- Mastering Hidari Throws
Seminar by Sensei Tim Wilkin 2nd Dan
Held at the Box Hill Honbu June 2019
Do you feel that your hidari throws are not quite as natural as your migi throws? Would you like to improve your hidari throwing techniques by leveraging what you’ve learned for migi techniques? In this seminar we explore both migi and hidari versions of your favourite throws, learn variations in posture, grip and stance that support and improve hidari techniques, and discover embodied reflective practice as a tool for enhancing your learning.
Review by Ariba Siddiqi 1st Kyu
I attended Sensei Tim’s seminar on ‘Reflective Practice – Mastering Hidari’ with the eagerness to FINALLY learn how to do Hidari throws well. Most of us from 8th Kyu onwards (Orange Level 1) have experienced the awkwardness of doing Hidari throws, as well as the anxiety of doing them well in a grading. My 1st Kyu grading revision was entirely in Hidari throws. Therefore, I was very keen to see what I could learn from Sensei Tim’s seminar that would improve my Hidari Judo throws.
Sensei Tim initially asked us to pick two throws to do Migi and then note down our thoughts on the throw, whether we did it well, or what we could improve. We then moved on to doing the same throws Hidari and similarly noting down our thoughts. Throughout the seminar we continuously paused and reflected on our practice.
I picked first leg throw (A1) which I have always found awkward to do Hidari. My Migi throw was well paced, whereas I found myself slowing down and thinking about body posture and balance to actually execute the throw well. I thought to myself yet again, Hidari throws are perfect to understand how a beginner white belt student feels when they first start learning to do throws.
Speaking of being a beginner, how do you learn something you have never done before? Sensei Tim presented the idea that one way is to draw on a similar experience and build incremental success with learning a new skill. With this concept in mind we practiced doing throws with natural and opposing grips, incrementally introducing changes to something we are familiar with and progressing to the ‘unfamiliar’. We practiced doing Migi throws with Migi grip which is our comfort zone. We practiced Hidari throws with Migi grip, still an awkward thing to do! We then explored Hidari throws with Hidari grip, and finally Migi throws with Hidari grip, something entirely unfamiliar.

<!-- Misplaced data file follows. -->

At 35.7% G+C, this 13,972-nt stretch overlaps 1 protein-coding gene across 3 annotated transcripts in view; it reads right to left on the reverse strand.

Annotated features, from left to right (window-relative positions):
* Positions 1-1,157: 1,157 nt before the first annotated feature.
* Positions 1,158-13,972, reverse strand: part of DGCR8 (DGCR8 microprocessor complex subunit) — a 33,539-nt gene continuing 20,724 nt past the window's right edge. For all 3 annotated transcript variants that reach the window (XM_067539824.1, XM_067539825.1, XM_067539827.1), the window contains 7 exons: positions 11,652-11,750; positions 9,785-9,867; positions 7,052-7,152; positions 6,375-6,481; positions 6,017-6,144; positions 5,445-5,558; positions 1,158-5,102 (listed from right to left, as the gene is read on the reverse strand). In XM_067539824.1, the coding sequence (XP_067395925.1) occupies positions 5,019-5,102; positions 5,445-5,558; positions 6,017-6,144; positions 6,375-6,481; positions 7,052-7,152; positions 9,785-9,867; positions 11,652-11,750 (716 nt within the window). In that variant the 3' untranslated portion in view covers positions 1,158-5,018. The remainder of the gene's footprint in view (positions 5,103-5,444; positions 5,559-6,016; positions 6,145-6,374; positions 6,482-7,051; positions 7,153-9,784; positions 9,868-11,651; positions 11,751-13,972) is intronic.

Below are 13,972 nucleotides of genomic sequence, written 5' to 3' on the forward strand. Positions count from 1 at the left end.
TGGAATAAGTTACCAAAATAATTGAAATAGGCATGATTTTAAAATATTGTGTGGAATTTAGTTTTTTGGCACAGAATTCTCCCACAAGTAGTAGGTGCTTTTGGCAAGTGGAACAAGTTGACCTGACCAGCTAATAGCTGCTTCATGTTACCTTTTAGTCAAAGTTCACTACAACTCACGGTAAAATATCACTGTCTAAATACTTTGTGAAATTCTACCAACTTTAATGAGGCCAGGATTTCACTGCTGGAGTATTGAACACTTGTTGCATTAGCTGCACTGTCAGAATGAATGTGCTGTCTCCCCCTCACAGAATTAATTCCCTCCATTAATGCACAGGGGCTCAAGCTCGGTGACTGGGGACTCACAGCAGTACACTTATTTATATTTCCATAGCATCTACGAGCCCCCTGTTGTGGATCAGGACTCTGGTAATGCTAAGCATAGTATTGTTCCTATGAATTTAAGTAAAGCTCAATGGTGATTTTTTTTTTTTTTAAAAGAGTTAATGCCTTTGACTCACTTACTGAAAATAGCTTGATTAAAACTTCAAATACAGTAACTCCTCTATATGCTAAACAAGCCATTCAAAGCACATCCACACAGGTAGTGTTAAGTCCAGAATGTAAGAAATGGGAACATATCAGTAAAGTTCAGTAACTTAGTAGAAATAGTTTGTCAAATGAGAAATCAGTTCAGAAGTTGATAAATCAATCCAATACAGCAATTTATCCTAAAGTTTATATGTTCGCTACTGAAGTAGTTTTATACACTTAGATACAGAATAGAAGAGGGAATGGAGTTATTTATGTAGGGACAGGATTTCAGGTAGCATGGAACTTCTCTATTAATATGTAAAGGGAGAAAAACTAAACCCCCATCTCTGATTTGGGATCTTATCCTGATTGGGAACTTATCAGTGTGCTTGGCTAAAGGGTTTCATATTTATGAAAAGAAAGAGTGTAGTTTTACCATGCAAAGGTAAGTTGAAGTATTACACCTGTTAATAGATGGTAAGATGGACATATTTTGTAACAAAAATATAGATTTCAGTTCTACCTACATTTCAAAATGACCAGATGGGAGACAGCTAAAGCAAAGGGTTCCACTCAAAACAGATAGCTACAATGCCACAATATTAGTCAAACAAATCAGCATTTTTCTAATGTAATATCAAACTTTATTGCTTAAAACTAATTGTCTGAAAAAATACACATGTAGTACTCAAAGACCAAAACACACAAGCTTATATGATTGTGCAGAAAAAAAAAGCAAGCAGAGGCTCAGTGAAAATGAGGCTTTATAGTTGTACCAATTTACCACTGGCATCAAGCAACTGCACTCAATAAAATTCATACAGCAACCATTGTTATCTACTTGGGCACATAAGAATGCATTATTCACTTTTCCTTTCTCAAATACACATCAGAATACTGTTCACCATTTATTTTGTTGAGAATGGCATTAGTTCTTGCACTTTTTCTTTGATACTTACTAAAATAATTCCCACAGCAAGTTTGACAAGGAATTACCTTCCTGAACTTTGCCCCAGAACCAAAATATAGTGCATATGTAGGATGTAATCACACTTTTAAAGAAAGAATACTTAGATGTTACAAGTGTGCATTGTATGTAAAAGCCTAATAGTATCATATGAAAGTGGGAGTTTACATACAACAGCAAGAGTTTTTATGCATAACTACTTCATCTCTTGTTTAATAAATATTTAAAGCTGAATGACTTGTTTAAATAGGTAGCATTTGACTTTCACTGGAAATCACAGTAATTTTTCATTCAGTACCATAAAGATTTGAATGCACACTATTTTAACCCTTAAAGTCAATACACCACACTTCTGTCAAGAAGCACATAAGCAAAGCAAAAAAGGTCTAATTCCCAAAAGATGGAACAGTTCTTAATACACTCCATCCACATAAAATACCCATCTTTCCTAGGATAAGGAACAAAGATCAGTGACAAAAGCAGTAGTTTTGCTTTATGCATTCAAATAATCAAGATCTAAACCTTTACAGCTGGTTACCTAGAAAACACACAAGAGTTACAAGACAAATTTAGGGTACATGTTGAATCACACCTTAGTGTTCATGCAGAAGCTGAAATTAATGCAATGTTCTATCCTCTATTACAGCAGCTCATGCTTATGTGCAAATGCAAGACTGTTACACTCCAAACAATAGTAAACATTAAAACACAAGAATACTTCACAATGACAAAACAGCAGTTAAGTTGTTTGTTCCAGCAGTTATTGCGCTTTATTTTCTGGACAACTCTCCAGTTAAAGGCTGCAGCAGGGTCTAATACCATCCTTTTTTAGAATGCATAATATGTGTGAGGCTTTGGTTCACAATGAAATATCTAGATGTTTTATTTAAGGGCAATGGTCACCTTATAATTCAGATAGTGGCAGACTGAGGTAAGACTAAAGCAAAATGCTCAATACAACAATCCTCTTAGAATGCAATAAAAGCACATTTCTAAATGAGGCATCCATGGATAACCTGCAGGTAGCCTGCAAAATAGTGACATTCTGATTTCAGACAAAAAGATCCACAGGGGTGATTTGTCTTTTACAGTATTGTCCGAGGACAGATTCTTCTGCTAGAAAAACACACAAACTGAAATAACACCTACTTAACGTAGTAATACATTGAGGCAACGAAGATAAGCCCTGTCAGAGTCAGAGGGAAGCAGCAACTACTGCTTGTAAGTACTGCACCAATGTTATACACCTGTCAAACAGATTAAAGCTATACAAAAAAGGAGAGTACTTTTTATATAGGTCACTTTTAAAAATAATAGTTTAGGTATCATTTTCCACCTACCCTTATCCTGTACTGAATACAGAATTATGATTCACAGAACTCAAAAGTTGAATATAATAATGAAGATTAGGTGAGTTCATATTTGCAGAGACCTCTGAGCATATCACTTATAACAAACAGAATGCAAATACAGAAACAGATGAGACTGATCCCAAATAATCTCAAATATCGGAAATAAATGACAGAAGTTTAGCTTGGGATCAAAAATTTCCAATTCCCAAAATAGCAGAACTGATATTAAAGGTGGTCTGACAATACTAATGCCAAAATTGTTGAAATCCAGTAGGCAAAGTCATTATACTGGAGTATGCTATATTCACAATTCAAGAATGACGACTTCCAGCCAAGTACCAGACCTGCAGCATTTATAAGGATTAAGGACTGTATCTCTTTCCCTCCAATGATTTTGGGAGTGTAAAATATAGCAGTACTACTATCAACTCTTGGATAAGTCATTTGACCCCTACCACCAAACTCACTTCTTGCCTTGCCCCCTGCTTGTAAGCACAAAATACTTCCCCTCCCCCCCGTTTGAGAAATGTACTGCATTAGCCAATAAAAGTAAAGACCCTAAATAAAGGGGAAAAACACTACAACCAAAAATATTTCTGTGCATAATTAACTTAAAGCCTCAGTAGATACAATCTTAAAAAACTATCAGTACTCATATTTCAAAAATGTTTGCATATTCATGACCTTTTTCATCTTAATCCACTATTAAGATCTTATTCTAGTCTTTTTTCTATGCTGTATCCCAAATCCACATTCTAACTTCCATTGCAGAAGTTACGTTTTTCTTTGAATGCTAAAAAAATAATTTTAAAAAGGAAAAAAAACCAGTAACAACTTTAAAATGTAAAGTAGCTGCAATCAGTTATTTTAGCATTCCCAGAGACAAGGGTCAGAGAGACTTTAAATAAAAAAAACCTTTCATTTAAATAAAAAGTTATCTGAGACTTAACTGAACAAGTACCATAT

If you think about it, doing a Hidari throw with a Hidari grip would be the same as doing a Migi throw with a Migi grip. However, because we don’t usually practice this way, I found myself having to slow down and really think about what makes a Migi throw good, and applying the same principles to the Hidari throw with Hidari grip. This was a similar experience to learning a new or less practiced Migi throw, albeit in a Hidari fashion.
Doing Migi throws with a Hidari grip is akin to doing the typical Hidari throw, but because we are better practiced at doing Migi side throws, it was curious to explore how our Migi throw changes just because of the grip change. Reading through my written reflection; I note that I found it a little more challenging but was able to still execute the throw reasonably well.
At the conclusion of the seminar, Sensei Tim asked our thoughts on how the intentional written reflection between the practices helped us to do Migi or Hidari throws. There was a general consensus within the class that having the opportunity to slow down and think about what we did well, and what we could do better helped improve our Hidari throws. I know I am often guilty of thinking too much about how to do the throws in class, instead of just letting my body do what it knows best, but perhaps the act of transferring my thoughts on paper achieved two things in one go: reflecting on how I could improve a throw I am learning, and ‘emptying my cup’.
My initial thoughts prior to attending the seminar was that I would learn some secret method to doing Hidari throws well. We had started with what we know best, Migi throws, and explored how we can master the unfamiliar by using what we know and adapting it to learn something new. What I took away from the seminar was a tool that I could use to not only mastering Hidari throws, but techniques that I have yet to explore and learn.